Researchers got smart with malaria. They’ve developed a vaccine which destroys malaria in the mosquitoes which are carrying the virus. Obviously, this won’t prevent the person who gets bitten from getting malaria–but it will prevent all subsequent people getting bit from being infected. What’s ingenious about this vaccine is that it reverses the viral process itself. It operates on a community based level of prevention, rather than trying to destroy the virus per individual, which has proved essentially impossible.

This finding may pave the way for more ingenuous, community minded viral prevention.

Cellphones = Selective Birth Control

So a study just came out saying that men who use cellphones more than 4 hours a day could be rendered infertile. Meaning that all those executive men who walk around all day talking corporate blather on their cellphones will not bear children on this earth. That sounds pretty good to me. Keep using ’em, suits!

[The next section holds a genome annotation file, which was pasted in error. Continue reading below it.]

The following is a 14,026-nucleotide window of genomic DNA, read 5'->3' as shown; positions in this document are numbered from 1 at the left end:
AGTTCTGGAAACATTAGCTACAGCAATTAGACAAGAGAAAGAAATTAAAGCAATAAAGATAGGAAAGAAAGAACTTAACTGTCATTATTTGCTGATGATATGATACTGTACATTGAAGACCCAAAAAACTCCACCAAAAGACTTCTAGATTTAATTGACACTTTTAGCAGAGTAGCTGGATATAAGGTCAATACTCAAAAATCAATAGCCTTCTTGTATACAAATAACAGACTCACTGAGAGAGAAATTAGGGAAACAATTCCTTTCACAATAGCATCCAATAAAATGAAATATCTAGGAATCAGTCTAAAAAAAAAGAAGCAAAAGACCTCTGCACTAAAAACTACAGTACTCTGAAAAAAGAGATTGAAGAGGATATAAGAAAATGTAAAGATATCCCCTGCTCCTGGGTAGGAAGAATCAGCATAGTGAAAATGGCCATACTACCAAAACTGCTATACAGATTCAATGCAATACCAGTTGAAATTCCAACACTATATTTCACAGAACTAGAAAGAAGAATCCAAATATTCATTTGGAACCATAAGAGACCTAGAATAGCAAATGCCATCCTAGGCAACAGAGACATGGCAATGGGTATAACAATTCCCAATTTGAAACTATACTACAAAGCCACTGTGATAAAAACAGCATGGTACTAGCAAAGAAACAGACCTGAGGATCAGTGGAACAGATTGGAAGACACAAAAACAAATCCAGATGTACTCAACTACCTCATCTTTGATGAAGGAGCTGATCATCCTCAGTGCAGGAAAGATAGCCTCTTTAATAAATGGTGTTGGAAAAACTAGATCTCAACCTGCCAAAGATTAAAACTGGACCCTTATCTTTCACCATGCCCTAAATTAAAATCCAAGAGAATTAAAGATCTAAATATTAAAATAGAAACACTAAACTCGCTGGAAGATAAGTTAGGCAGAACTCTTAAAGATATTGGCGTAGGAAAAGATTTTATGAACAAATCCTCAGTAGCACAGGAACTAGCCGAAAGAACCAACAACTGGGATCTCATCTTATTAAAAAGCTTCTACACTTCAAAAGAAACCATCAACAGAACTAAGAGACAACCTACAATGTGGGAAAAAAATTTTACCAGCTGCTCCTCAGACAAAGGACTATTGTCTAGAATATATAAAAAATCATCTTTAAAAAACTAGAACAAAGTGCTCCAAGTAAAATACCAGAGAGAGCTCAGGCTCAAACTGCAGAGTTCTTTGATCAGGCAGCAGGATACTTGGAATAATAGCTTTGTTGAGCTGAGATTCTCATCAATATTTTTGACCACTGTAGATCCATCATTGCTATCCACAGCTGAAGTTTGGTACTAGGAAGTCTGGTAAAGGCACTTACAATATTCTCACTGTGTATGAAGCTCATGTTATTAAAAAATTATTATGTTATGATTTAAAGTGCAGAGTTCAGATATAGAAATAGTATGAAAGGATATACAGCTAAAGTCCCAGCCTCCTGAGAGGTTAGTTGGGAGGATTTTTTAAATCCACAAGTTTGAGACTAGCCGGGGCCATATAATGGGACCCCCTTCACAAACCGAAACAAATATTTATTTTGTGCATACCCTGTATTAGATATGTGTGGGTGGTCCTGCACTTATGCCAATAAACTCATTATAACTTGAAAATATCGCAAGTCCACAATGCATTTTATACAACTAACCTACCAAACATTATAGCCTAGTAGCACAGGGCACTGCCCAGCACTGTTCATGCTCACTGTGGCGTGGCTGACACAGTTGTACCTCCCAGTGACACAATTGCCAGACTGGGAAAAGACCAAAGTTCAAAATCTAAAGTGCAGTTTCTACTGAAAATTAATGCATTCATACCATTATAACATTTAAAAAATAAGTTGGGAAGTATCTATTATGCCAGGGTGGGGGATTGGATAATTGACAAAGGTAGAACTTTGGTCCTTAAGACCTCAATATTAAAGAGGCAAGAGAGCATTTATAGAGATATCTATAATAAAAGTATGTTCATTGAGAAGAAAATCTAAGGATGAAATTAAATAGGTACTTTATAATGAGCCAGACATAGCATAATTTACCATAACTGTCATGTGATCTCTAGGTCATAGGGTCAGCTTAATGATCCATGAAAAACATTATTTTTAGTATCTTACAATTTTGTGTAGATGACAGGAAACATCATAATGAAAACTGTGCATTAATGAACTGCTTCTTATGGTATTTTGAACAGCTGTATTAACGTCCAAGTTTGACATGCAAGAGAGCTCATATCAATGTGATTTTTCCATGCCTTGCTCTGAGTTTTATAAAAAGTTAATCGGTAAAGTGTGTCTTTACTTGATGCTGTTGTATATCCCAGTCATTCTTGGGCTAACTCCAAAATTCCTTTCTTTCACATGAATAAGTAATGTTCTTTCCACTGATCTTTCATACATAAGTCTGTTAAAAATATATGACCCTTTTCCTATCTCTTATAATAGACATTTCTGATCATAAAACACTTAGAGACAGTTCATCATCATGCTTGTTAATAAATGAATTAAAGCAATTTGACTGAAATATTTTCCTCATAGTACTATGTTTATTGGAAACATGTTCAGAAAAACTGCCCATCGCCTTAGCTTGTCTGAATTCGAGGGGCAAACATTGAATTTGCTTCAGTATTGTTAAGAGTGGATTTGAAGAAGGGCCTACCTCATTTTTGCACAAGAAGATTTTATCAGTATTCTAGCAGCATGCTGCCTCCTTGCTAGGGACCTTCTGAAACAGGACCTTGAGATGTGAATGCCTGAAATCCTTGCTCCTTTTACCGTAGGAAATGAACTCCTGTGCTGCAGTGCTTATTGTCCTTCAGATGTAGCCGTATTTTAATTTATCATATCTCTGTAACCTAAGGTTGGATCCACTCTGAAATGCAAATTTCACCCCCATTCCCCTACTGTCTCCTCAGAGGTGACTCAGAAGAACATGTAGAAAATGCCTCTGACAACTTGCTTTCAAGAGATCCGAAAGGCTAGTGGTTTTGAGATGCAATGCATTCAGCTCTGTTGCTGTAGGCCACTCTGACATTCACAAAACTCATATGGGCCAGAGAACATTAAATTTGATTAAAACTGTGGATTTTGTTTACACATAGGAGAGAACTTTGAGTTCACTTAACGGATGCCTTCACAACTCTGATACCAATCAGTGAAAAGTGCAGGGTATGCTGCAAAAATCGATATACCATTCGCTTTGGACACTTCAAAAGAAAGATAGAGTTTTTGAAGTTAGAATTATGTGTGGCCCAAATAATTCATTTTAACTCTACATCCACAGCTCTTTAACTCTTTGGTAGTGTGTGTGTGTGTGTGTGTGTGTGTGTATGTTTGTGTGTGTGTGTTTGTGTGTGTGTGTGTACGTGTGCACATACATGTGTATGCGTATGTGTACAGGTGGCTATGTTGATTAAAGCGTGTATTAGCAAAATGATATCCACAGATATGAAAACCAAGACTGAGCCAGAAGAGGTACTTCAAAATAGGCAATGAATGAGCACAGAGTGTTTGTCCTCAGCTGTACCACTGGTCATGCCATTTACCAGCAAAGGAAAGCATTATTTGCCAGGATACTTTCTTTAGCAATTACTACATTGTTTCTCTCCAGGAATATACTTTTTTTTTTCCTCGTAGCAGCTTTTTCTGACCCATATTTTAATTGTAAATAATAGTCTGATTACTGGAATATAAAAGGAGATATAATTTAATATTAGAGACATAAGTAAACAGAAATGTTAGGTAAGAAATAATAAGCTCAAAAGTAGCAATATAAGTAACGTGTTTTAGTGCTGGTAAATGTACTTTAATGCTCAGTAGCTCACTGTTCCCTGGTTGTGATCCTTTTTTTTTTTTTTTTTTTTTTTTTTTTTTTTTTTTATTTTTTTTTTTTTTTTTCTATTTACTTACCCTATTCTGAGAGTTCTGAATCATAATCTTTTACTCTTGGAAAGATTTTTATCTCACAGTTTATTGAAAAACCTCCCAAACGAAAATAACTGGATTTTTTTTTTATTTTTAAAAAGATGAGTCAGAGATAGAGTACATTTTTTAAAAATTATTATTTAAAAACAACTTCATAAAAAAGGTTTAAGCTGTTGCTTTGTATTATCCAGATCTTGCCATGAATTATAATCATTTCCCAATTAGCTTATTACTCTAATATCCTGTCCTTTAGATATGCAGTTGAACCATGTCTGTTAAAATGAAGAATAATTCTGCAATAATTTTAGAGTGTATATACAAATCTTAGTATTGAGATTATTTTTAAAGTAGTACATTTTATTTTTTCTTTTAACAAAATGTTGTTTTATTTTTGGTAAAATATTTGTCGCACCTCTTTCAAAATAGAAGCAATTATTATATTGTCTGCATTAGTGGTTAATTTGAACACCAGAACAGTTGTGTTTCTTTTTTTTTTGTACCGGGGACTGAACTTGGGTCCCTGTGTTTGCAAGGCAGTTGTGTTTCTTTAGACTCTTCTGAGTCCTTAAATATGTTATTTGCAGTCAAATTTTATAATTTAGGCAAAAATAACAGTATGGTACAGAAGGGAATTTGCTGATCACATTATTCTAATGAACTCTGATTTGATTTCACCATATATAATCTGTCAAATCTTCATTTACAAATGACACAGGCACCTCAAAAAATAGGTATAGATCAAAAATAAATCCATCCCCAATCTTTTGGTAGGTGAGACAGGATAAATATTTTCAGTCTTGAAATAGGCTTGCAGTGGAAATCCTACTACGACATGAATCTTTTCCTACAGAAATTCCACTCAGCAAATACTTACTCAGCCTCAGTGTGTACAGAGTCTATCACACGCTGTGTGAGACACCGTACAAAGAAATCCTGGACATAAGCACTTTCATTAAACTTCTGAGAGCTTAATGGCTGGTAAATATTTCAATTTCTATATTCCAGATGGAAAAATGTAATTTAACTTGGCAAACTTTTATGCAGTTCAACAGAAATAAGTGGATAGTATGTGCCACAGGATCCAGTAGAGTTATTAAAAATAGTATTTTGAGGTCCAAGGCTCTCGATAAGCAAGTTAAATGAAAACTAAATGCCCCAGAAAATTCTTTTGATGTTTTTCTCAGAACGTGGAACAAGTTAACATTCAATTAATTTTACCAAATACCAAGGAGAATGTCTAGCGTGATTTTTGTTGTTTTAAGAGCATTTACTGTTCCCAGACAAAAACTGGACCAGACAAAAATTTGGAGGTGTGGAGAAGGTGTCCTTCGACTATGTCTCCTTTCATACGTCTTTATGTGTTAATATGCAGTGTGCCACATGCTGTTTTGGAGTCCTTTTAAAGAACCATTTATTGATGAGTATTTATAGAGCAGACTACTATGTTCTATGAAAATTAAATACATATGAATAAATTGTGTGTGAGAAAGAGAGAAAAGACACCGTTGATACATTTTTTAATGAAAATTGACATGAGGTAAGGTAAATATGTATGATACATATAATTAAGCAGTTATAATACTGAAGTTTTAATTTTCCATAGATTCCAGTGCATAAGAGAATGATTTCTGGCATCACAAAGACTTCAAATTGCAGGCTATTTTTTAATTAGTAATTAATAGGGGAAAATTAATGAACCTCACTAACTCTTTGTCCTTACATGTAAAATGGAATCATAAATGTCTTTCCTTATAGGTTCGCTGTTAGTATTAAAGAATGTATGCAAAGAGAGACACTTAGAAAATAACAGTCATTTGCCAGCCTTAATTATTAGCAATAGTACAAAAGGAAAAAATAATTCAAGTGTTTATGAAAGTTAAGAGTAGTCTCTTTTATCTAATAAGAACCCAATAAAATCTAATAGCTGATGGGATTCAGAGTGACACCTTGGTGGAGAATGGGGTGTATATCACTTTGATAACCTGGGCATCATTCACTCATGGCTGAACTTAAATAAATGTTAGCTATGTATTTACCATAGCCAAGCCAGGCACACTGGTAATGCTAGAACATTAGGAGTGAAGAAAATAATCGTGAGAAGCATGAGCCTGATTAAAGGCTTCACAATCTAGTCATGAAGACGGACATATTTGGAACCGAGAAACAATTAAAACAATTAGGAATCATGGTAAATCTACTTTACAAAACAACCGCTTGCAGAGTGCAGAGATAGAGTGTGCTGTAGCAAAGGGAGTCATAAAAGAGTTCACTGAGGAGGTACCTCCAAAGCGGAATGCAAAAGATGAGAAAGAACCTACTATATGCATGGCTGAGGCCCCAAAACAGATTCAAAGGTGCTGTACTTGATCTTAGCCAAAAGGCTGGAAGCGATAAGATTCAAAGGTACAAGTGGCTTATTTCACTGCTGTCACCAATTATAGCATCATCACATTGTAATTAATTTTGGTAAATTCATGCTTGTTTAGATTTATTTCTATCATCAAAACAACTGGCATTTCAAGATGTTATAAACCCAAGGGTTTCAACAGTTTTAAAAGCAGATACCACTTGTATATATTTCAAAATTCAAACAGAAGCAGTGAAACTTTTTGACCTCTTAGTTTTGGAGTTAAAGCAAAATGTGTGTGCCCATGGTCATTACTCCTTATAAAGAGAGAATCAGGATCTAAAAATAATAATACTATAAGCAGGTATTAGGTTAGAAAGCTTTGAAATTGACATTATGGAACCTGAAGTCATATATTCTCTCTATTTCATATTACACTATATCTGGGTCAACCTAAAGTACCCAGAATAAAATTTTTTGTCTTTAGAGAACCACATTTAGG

Teenage Wars

Did you know that there is a repellent for teenagers, used by storekeepers and other such fascists? Yes, the device, called the Mosquito, operates by emitting a high pitched frequency that has been found to be audible only to those roughly 20 and under. Older people can’t hear the sound.

What is the most interesting twist in this story, however, is that teens have figured out a way to utilize this “weapon” to their advantage. They are able to install the frequency as a ringtone on their cellphones, and thus now can receive cellphone calls in class without their teachers hearing the ring.

Now it’s not just class warfare; it’s generational warfare.


Apparently I have labyrinthitis, a viral infection of the inner ear. So all I can do is take anti-inflammatories, anti-nausea and dizziness medications and wait for it to pass. I’ve been stumbling around like a drunkard all week.